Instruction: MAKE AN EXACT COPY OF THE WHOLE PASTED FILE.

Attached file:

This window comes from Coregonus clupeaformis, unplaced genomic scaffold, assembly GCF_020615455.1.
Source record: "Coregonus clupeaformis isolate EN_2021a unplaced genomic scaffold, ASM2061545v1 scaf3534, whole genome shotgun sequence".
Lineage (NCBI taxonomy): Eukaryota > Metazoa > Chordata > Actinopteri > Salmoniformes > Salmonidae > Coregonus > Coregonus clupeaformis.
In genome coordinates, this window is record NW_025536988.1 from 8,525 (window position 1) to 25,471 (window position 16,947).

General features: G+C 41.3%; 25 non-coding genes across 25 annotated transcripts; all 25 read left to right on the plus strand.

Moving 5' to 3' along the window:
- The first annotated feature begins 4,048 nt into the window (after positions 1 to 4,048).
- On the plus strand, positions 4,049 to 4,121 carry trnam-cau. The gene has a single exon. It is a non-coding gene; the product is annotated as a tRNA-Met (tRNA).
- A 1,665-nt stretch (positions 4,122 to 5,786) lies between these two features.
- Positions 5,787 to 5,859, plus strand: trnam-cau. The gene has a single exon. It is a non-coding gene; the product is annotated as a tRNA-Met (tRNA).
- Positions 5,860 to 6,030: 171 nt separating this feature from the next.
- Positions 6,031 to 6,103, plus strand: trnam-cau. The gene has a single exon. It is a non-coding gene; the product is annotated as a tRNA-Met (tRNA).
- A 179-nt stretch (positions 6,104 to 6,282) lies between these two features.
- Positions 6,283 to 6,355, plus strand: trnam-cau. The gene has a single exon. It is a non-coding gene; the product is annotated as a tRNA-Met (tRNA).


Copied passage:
This window comes from Coregonus clupeaformis, unplaced genomic scaffold, assembly GCF_020615455.1.
Source record: "Coregonus clupeaformis isolate EN_2021a unplaced genomic scaffold, ASM2061545v1 scaf3534, whole genome shotgun sequence".
Lineage (NCBI taxonomy): Eukaryota > Metazoa > Chordata > Actinopteri > Salmoniformes > Salmonidae > Coregonus > Coregonus clupeaformis.
In genome coordinates, this window is record NW_025536988.1 from 8,525 (window position 1) to 25,471 (window position 16,947).

General features: G+C 41.3%; 25 non-coding genes across 25 annotated transcripts; all 25 read left to right on the plus strand.

Moving 5' to 3' along the window:
- The first annotated feature begins 4,048 nt into the window (after positions 1 to 4,048).
- On the plus strand, positions 4,049 to 4,121 carry trnam-cau. The gene has a single exon. It is a non-coding gene; the product is annotated as a tRNA-Met (tRNA).
- A 1,665-nt stretch (positions 4,122 to 5,786) lies between these two features.
- Positions 5,787 to 5,859, plus strand: trnam-cau. The gene has a single exon. It is a non-coding gene; the product is annotated as a tRNA-Met (tRNA).
- Positions 5,860 to 6,030: 171 nt separating this feature from the next.
- Positions 6,031 to 6,103, plus strand: trnam-cau. The gene has a single exon. It is a non-coding gene; the product is annotated as a tRNA-Met (tRNA).
- A 179-nt stretch (positions 6,104 to 6,282) lies between these two features.
- Positions 6,283 to 6,355, plus strand: trnam-cau. The gene has a single exon. It is a non-coding gene; the product is annotated as a tRNA-Met (tRNA).